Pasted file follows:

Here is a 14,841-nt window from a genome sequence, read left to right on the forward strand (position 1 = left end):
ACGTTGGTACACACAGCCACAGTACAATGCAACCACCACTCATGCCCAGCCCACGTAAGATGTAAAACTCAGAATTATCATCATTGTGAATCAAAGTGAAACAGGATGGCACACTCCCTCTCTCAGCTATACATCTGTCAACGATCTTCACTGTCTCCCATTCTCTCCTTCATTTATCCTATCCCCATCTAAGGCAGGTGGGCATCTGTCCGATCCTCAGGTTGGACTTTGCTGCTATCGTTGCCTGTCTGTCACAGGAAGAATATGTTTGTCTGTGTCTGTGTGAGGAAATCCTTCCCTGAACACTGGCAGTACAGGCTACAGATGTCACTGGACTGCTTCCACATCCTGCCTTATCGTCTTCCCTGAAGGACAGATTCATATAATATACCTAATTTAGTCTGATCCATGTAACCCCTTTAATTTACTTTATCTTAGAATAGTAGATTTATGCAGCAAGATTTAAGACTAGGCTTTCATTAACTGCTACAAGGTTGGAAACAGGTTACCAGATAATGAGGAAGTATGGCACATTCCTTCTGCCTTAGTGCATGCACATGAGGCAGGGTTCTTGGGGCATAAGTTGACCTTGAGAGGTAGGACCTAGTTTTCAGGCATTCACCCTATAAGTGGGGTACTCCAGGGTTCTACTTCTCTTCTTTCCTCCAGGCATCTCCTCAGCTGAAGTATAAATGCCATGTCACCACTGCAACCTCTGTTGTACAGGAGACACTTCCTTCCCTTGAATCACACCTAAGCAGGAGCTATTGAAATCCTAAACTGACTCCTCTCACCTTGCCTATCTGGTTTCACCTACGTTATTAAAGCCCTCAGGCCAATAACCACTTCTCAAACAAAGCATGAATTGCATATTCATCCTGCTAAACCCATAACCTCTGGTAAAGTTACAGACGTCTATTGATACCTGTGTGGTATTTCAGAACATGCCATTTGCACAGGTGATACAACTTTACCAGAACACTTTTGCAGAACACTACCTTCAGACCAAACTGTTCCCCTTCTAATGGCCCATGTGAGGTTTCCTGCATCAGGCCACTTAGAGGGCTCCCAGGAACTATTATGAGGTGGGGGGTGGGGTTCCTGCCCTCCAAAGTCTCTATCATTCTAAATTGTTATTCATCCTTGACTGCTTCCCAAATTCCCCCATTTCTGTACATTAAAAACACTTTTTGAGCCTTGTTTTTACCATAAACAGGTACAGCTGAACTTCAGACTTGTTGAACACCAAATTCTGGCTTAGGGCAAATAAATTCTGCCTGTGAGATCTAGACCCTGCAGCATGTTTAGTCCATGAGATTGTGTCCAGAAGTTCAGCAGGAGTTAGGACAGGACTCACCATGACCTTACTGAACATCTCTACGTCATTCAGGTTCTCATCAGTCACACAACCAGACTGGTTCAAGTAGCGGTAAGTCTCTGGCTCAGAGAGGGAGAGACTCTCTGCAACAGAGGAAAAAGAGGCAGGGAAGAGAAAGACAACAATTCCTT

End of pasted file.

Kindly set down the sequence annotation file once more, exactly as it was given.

Here is a 14,841-nt window from a genome sequence, read left to right on the forward strand (position 1 = left end):
ACGTTGGTACACACAGCCACAGTACAATGCAACCACCACTCATGCCCAGCCCACGTAAGATGTAAAACTCAGAATTATCATCATTGTGAATCAAAGTGAAACAGGATGGCACACTCCCTCTCTCAGCTATACATCTGTCAACGATCTTCACTGTCTCCCATTCTCTCCTTCATTTATCCTATCCCCATCTAAGGCAGGTGGGCATCTGTCCGATCCTCAGGTTGGACTTTGCTGCTATCGTTGCCTGTCTGTCACAGGAAGAATATGTTTGTCTGTGTCTGTGTGAGGAAATCCTTCCCTGAACACTGGCAGTACAGGCTACAGATGTCACTGGACTGCTTCCACATCCTGCCTTATCGTCTTCCCTGAAGGACAGATTCATATAATATACCTAATTTAGTCTGATCCATGTAACCCCTTTAATTTACTTTATCTTAGAATAGTAGATTTATGCAGCAAGATTTAAGACTAGGCTTTCATTAACTGCTACAAGGTTGGAAACAGGTTACCAGATAATGAGGAAGTATGGCACATTCCTTCTGCCTTAGTGCATGCACATGAGGCAGGGTTCTTGGGGCATAAGTTGACCTTGAGAGGTAGGACCTAGTTTTCAGGCATTCACCCTATAAGTGGGGTACTCCAGGGTTCTACTTCTCTTCTTTCCTCCAGGCATCTCCTCAGCTGAAGTATAAATGCCATGTCACCACTGCAACCTCTGTTGTACAGGAGACACTTCCTTCCCTTGAATCACACCTAAGCAGGAGCTATTGAAATCCTAAACTGACTCCTCTCACCTTGCCTATCTGGTTTCACCTACGTTATTAAAGCCCTCAGGCCAATAACCACTTCTCAAACAAAGCATGAATTGCATATTCATCCTGCTAAACCCATAACCTCTGGTAAAGTTACAGACGTCTATTGATACCTGTGTGGTATTTCAGAACATGCCATTTGCACAGGTGATACAACTTTACCAGAACACTTTTGCAGAACACTACCTTCAGACCAAACTGTTCCCCTTCTAATGGCCCATGTGAGGTTTCCTGCATCAGGCCACTTAGAGGGCTCCCAGGAACTATTATGAGGTGGGGGGTGGGGTTCCTGCCCTCCAAAGTCTCTATCATTCTAAATTGTTATTCATCCTTGACTGCTTCCCAAATTCCCCCATTTCTGTACATTAAAAACACTTTTTGAGCCTTGTTTTTACCATAAACAGGTACAGCTGAACTTCAGACTTGTTGAACACCAAATTCTGGCTTAGGGCAAATAAATTCTGCCTGTGAGATCTAGACCCTGCAGCATGTTTAGTCCATGAGATTGTGTCCAGAAGTTCAGCAGGAGTTAGGACAGGACTCACCATGACCTTACTGAACATCTCTACGTCATTCAGGTTCTCATCAGTCACACAACCAGACTGGTTCAAGTAGCGGTAAGTCTCTGGCTCAGAGAGGGAGAGACTCTCTGCAACAGAGGAAAAAGAGGCAGGGAAGAGAAAGACAACAATTCCTT